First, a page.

REST handlers

REST is implemented in Cowboy as a protocol upgrade. Once upgraded, the request is handled as a state machine with many optional callbacks describing the resource and modifying the machine's behavior.

The REST handler is the recommended way to handle requests.


First, the init/3 callback is called. This callback is common to all handlers. To use REST for the current request, this function must return an upgrade tuple.

Cowboy will then switch to the REST protocol and start executing the state machine, starting from rest_init/2 if it's defined, and ending with rest_terminate/2 also if defined.


The REST component has code for handling the following HTTP methods: HEAD, GET, POST, PATCH, PUT, DELETE and OPTIONS.

Other methods can be accepted, however they have no specific callback defined for them at this time.


All callbacks are optional. Some may become mandatory depending on what other defined callbacks return. The various flowcharts in the next chapter should be a useful to determine which callbacks you need.

When the request starts being processed, Cowboy will call the rest_init/2 function if it is defined, with the Req object and the handler options as arguments. This function must return {ok, Req, State} where State is the handler's state that all subsequent callbacks will receive.

At the end of every request, the special callback rest_terminate/2 will be called if it is defined. It cannot be used to send a reply, and must always return ok.

All other callbacks are resource callbacks. They all take two arguments, the Req object and the State, and return a three-element tuple of the form {Value, Req, State}.

The following table summarizes the callbacks and their default values. If the callback isn't defined, then the default value will be used. Please look at the flowcharts to find out the result of each return value.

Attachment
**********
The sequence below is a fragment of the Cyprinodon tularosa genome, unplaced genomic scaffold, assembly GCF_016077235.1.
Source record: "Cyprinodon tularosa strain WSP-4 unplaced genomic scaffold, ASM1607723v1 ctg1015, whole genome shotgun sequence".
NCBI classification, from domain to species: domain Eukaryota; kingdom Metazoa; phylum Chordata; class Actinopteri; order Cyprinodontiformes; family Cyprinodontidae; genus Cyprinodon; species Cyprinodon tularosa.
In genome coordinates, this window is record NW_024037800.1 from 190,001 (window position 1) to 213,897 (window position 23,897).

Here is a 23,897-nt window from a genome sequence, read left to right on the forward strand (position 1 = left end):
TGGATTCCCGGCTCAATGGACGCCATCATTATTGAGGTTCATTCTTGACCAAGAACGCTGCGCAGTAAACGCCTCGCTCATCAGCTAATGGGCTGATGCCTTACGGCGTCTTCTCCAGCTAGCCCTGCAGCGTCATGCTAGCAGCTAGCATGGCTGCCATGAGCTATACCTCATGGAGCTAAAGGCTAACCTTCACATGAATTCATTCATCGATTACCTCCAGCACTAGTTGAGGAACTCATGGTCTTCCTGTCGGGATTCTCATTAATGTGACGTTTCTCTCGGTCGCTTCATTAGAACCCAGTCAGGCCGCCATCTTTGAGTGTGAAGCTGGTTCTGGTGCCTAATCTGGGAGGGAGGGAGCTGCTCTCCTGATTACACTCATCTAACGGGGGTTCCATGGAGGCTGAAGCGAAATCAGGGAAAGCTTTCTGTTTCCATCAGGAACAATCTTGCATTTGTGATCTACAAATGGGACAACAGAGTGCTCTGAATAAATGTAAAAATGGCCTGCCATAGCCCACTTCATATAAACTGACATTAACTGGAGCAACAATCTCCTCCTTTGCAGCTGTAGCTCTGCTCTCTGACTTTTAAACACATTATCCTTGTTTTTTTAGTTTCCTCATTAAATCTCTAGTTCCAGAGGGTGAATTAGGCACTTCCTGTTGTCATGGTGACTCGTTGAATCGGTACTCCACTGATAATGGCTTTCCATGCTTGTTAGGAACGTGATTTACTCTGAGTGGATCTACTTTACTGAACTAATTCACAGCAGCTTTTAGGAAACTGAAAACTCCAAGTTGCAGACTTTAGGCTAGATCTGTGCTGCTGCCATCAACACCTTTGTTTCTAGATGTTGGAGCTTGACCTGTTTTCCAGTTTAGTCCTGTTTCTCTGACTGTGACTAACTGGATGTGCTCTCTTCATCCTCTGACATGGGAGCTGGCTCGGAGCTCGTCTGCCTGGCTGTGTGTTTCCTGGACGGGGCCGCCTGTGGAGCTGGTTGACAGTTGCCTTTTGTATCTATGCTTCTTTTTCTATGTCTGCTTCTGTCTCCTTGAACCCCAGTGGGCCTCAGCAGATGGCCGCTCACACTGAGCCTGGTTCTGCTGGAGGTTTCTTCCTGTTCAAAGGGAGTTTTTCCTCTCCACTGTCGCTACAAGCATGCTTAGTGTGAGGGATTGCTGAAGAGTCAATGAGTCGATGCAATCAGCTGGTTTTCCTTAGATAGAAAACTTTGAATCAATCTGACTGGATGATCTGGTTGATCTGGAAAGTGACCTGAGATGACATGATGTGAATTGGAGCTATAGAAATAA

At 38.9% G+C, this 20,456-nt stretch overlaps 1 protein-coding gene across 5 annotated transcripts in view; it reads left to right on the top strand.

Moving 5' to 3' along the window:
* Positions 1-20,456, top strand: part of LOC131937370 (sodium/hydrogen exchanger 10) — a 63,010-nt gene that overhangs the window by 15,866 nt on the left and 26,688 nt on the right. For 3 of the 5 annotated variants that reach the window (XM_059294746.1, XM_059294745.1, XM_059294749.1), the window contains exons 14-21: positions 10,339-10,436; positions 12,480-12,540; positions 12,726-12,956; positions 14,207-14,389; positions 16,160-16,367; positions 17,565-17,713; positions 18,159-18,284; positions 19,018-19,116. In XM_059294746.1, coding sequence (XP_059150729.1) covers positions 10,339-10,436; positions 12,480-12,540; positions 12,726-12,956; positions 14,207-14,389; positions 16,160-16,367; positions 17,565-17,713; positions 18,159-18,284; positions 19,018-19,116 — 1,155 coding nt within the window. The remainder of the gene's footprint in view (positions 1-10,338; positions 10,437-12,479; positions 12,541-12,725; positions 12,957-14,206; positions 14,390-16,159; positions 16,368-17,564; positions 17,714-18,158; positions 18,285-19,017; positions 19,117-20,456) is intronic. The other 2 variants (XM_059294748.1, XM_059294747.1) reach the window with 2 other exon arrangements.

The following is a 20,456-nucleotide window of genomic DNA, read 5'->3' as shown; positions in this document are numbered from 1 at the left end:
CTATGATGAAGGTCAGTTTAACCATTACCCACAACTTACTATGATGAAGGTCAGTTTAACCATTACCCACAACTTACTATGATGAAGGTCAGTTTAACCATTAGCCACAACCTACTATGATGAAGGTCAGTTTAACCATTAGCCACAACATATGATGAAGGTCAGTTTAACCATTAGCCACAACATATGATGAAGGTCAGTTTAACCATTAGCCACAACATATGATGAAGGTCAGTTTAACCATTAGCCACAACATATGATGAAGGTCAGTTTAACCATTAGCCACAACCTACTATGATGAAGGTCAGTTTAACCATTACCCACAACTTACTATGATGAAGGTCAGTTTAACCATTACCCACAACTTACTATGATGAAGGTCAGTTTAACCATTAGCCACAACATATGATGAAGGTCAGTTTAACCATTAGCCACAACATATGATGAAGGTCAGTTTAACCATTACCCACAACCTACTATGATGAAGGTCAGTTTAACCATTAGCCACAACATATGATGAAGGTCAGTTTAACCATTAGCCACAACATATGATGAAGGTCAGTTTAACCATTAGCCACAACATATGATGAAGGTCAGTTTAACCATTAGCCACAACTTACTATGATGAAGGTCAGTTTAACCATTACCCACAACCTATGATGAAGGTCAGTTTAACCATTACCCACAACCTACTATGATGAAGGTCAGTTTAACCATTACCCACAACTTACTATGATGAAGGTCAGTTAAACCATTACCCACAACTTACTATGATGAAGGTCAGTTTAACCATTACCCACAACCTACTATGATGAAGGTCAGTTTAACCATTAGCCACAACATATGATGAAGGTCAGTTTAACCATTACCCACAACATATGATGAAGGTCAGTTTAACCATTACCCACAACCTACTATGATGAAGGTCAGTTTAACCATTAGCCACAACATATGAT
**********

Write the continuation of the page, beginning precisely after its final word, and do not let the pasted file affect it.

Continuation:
All callbacks can also return {halt, Req, State} to stop execution of the request, at which point rest_terminate/2 will be called.

In the following table, "skip" means the callback is entirely skipped if it is undefined, moving directly to the next step. Similarly, "none" means there is no default value for this callback.

Callback nameDefault value
allowed_methods[<<"GET">>, <<"HEAD">>, <<"OPTIONS">>]
content_types_provided[{{<<"text">>, <<"html">>, '*'}, to_html}]
known_methods[<<"GET">>, <<"HEAD">>, <<"POST">>, <<"PUT">>, <<"PATCH">>, <<"DELETE">>, <<"OPTIONS">>]

As you can see, Cowboy tries to move on with the request whenever possible by using well thought out default values.

In addition to these, there can be any number of user-defined callbacks that are specified through content_types_accepted/2 and content_types_provided/2. They can take any name, however it is recommended to use a separate prefix for the callbacks of each function. For example, from_html and to_html indicate in the first case that we're accepting a resource given as HTML, and in the second case that we send one as HTML.

Meta data

Cowboy will set informative meta values at various points of the execution. You can retrieve them using cowboy_req:meta/{2,3}. The values are defined in the following table.

Meta keyDetails
media_typeThe content-type negotiated for the response entity.
languageThe language negotiated for the response entity.
charsetThe charset negotiated for the response entity.

They can be used to send a proper body with the response to a request that used a method other than HEAD or GET.

Response headers

Cowboy will set response headers automatically over the execution of the REST code. They are listed in the following table.

Header nameDetails
content-languageLanguage used in the response body
content-typeMedia type and charset of the response body
etagEtag of the resource
expiresExpiration date of the resource
last-modifiedLast modification date for the resource
locationRelative or absolute URI to the requested resource
varyList of headers that may change the representation of the resource


See also

Version select